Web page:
Pending bitcoin futures exchange Bakkt has acquired the Digital Asset Custody Company (DACC), secured insurance for assets it will hold in cold storage and revealed a partnership with BNY Mellon.
Adam White, the former Coinbase executive turned Bakkt COO, wrote in a blog post Monday that it acquired DACC to continue developing a secure digital asset storage solution. DACC’s team “share [Bakkt’s] security-first mindset,” he wrote, while also bringing experience in building its own secure and scalable custody solutions.
White hinted that the acquisition may also help Bakkt add cryptocurrencies beyond bitcoin sometime after launch, writing:
“As we look to scale and support custody of additional digital assets, DACC’s native support of 13 blockchains and 100+ assets will serve as an important accelerator, and we’re pleased to welcome Matthew Johnson, Adam Healy, and the entire DACC team to Bakkt.”
Bakkt did not reveal how much it spent to acquire the custodian.
To further aid its storage solutions, Bakkt has been working with global bank BNY Mellon to set up “geographically-distributed” private key storage, White wrote.
BNY Mellon has a long history of storing institutional clients’ assets, including hedge funds, asset managers and broker-dealers, he said.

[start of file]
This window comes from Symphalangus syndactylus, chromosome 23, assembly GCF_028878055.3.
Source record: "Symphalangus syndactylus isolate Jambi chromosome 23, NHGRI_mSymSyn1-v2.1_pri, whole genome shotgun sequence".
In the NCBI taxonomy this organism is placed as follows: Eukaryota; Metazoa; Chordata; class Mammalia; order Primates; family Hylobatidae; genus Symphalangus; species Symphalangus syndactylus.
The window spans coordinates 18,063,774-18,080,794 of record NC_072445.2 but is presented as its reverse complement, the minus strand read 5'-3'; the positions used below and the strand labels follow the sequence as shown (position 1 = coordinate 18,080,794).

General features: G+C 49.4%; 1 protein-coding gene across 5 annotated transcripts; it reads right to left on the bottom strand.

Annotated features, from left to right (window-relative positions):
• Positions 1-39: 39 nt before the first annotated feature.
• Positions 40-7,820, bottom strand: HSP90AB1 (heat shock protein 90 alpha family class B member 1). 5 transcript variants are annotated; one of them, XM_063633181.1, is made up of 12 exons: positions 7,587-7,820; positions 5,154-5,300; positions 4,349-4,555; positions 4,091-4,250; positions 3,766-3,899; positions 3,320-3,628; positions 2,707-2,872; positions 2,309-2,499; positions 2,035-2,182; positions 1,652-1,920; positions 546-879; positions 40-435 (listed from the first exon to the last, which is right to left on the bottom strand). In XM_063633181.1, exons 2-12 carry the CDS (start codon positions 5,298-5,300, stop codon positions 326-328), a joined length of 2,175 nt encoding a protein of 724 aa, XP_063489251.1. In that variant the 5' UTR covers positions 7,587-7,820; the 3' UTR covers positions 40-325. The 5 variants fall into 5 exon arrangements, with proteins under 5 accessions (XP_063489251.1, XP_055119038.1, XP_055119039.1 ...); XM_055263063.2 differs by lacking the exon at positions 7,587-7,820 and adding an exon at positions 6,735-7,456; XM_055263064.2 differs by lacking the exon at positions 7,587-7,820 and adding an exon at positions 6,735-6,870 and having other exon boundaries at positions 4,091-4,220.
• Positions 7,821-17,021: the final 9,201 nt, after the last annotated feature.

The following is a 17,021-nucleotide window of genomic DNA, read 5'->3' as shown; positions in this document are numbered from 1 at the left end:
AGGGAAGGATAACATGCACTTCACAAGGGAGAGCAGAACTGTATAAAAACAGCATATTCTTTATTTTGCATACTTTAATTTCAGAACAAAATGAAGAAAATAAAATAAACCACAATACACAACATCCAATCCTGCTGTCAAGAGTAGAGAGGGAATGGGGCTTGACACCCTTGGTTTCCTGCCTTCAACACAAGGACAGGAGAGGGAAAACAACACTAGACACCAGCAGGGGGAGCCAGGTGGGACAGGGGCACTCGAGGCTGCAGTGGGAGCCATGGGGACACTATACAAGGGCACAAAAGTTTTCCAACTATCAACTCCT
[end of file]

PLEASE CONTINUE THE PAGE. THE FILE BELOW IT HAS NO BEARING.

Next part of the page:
The exchange has also secured insurance for funds stored offline.
“Bakkt uses both warm (online) and cold (offline) wallet architecture to secure customer funds. The majority of assets are stored offline in air-gapped cold wallets that are insured with a $100,000,000 policy underwritten by leading global insurance carriers,” he wrote, though he did not identify who these carriers were.
White also confirmed Monday that Bakkt was seeking status as a qualified custodian through the New York Department of Financial Services. If granted, the exchange would be able to provide a regulated custodian for any crypto assets that it holds, which may ease its launch of physical bitcoin future contract.
As previously reported, Bakkt’s original plan to custody bitcoin itself and settle contracts through its parent firm’s warehouse, ICE Clear US, may fall into a regulatory gray area. Its launch has been indefinitely delayed pending approval by the U.S. Commodity Futures Trading Commission.
Adam White image via CoinDesk archives